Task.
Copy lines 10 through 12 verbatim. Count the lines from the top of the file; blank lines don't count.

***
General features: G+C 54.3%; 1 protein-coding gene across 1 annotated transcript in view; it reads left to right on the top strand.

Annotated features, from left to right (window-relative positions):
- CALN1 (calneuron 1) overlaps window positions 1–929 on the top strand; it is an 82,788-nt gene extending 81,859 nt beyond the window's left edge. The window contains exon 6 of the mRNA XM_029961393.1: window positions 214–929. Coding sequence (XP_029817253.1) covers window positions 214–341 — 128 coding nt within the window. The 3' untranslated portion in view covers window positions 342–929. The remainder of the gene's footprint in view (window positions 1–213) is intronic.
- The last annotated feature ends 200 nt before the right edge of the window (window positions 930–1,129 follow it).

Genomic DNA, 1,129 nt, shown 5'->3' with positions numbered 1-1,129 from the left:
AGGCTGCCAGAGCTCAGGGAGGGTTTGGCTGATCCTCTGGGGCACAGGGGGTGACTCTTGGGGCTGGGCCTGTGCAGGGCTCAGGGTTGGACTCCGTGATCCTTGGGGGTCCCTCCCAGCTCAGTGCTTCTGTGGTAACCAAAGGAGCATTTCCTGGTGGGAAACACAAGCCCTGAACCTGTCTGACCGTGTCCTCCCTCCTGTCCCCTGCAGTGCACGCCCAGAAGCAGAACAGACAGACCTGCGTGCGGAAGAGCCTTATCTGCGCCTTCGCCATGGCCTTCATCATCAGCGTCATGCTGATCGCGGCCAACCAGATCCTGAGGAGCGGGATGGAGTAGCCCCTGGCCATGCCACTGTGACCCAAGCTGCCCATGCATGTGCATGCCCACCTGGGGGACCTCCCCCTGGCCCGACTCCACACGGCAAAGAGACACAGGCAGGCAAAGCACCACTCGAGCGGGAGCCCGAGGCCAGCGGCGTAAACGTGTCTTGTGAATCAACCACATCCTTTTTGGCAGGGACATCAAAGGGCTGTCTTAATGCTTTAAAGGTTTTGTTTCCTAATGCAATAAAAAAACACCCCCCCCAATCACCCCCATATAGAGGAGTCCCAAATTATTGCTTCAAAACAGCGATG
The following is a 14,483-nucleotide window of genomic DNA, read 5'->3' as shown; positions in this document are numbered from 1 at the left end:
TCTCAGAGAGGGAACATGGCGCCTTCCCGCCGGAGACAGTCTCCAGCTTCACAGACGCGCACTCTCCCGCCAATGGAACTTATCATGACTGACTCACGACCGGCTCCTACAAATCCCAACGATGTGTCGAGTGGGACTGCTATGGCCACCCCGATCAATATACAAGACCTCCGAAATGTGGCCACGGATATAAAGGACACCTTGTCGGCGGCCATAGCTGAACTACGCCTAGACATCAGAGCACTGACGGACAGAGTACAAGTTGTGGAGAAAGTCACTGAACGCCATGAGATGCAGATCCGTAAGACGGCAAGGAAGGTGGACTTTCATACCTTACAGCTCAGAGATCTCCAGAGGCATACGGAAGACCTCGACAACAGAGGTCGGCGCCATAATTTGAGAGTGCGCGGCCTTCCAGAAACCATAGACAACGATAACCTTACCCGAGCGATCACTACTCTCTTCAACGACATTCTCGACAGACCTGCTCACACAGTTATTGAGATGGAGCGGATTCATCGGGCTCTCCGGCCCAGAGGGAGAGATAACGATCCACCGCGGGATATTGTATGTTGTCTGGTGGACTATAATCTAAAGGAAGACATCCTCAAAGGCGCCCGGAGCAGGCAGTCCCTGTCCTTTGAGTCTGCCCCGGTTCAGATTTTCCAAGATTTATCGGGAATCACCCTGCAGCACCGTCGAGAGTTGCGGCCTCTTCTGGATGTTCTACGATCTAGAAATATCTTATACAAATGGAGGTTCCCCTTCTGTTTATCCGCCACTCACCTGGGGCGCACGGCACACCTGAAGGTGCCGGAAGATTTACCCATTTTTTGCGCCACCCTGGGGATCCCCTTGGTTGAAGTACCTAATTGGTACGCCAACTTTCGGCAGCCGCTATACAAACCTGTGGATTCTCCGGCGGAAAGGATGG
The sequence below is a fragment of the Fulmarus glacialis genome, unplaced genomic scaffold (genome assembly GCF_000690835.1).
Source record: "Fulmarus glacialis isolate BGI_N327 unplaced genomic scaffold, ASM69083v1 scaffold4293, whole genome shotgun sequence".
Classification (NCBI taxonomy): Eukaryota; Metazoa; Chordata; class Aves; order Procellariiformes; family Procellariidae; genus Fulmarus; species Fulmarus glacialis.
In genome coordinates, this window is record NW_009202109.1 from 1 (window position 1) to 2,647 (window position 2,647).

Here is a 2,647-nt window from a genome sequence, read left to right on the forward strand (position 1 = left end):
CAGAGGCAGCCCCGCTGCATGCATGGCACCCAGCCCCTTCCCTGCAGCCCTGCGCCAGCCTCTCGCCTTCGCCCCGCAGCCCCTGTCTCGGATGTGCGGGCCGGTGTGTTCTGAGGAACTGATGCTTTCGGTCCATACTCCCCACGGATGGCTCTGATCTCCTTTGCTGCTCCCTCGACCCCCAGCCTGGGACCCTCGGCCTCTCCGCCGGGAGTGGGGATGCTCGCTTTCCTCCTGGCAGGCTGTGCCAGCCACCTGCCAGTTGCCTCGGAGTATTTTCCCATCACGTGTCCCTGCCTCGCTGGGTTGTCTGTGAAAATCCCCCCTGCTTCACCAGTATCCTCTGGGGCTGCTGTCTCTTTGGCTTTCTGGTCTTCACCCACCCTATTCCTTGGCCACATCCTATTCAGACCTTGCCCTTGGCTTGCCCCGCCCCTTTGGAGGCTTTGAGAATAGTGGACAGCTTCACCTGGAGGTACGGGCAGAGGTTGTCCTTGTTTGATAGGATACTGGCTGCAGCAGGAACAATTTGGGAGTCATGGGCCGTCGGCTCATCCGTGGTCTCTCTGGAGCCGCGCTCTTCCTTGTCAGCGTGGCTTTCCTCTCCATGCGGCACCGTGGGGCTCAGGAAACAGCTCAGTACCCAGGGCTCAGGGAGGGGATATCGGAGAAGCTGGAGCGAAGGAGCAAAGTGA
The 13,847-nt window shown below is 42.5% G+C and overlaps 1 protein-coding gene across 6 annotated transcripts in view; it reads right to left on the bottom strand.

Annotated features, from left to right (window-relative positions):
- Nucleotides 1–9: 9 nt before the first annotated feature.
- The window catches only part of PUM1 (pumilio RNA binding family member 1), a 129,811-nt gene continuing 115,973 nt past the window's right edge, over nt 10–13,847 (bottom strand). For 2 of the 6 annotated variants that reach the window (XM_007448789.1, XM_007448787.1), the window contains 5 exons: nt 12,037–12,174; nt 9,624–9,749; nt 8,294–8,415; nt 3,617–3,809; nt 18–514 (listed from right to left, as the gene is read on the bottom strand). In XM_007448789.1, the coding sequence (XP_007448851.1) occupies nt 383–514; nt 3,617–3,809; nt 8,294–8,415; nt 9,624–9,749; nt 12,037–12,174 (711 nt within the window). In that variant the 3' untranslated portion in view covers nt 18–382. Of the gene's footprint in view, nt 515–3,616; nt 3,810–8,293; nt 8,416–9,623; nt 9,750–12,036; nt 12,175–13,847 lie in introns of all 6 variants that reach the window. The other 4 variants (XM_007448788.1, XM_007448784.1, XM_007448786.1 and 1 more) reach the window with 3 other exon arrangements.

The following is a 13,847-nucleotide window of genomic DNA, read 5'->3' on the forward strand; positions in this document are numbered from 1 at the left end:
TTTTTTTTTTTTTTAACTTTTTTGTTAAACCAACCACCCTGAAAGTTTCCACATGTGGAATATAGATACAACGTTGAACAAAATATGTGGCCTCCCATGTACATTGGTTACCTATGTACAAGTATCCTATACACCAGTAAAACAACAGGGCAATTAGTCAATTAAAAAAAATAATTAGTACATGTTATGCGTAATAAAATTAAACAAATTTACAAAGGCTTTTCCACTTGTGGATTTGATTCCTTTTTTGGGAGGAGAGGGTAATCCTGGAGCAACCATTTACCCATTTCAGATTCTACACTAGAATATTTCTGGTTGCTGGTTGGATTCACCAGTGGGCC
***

Source record: "Fulmarus glacialis isolate BGI_N327 unplaced genomic scaffold, ASM69083v1 scaffold4293, whole genome shotgun sequence".
Classification (NCBI taxonomy): Eukaryota; Metazoa; Chordata; class Aves; order Procellariiformes; family Procellariidae; genus Fulmarus; species Fulmarus glacialis.
In genome coordinates, this window is record NW_009202109.1 from 1 (window position 1) to 2,647 (window position 2,647).